Main point summary
God is perfectly just and righteous in willing mercy (and therefore, hardness) without condition, because of his purpose - his glory, the proclamation of his name in all the earth.
Context and References
Malachi 1:1-5 Exodus 33:18-19 Exodus 3:13-15 Exodus 9:14-17 What happens soon after Exodus 33: Cf. Exodus 34:5-7; 20:5 Note the supremacy of God's mercy, and the supremacy of God's justice - those who repent are pardoned, but those who hate God will deal with the consequences. A hardening of heart: Cf. Exodus 4:21; 7:3, 13, 22; 8:15, 19; 9:12; 10:20, 27; 11:10; 14:4, 17 Also, cf. Deuteronomy 2:30; Joshua 11:20 God's purpose for his glory to be made known: Cf. Habakkuk 2:14, Romans 3:21-26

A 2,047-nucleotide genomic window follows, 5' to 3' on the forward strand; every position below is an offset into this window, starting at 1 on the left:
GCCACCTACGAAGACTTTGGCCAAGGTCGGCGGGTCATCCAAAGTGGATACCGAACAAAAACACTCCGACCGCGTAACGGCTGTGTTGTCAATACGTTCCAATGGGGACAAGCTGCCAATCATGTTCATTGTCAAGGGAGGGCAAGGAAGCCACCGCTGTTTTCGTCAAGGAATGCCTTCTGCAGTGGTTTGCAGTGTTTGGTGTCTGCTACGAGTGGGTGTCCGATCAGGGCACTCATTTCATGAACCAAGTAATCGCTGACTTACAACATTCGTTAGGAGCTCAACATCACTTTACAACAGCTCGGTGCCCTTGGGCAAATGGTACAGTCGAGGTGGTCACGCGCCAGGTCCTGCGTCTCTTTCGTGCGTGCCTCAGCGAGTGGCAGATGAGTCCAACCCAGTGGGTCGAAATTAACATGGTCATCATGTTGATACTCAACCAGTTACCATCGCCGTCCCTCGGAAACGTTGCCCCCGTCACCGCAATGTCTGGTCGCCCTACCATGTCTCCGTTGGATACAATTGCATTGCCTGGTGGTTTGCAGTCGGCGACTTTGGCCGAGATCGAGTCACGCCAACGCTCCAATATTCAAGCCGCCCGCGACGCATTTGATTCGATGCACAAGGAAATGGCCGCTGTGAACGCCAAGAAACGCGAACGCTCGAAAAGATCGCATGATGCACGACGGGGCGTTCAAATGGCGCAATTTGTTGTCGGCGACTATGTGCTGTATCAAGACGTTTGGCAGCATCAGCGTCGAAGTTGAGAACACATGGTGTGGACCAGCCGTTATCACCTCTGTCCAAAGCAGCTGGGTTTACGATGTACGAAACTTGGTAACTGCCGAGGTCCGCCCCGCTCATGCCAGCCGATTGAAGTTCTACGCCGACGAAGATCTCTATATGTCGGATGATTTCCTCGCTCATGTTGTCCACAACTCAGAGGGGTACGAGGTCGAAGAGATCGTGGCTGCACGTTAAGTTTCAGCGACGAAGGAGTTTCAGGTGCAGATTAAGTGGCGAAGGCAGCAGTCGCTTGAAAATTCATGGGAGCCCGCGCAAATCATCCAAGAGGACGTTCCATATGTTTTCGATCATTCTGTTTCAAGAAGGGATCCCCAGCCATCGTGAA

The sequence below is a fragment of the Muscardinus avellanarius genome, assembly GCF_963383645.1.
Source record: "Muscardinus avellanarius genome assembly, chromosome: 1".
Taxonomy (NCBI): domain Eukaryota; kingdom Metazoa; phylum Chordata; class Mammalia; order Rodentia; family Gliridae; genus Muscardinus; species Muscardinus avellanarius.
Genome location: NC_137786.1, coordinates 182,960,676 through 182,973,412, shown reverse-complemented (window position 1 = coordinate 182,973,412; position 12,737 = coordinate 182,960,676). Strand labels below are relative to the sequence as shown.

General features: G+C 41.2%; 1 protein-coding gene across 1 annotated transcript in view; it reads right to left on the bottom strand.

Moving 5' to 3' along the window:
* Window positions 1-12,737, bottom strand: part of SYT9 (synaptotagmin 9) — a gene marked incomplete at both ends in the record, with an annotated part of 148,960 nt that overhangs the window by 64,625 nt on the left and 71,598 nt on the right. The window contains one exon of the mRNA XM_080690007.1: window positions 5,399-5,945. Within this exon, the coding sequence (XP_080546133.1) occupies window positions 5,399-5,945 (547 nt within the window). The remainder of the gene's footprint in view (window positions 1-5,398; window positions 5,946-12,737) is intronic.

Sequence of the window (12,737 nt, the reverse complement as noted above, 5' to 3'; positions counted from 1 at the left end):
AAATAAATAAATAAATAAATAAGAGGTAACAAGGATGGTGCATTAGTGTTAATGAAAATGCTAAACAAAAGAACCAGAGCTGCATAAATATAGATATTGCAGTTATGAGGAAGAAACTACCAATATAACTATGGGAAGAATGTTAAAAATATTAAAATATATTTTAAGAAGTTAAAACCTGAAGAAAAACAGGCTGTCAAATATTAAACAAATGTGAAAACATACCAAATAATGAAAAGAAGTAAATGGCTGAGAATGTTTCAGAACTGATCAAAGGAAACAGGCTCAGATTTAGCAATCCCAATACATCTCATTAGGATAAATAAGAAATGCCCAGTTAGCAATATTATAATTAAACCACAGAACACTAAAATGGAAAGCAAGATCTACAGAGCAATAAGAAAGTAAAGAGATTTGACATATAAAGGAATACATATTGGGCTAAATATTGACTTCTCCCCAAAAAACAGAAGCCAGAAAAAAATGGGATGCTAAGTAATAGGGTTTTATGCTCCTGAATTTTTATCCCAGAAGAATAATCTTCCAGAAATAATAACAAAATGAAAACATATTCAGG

What is my reliance on God, who is? Are praises found on my lips as I realise that my will and running can never constrain God, his mercy and his purpose? How real and valuable is God's mercy to me? How real and valuable is God's glory to me? How is that evident in the way I live? When I regard the justice of God, what is my confidence? Is it my exertion or his incredible mercy? What bearing does that have on the way I live?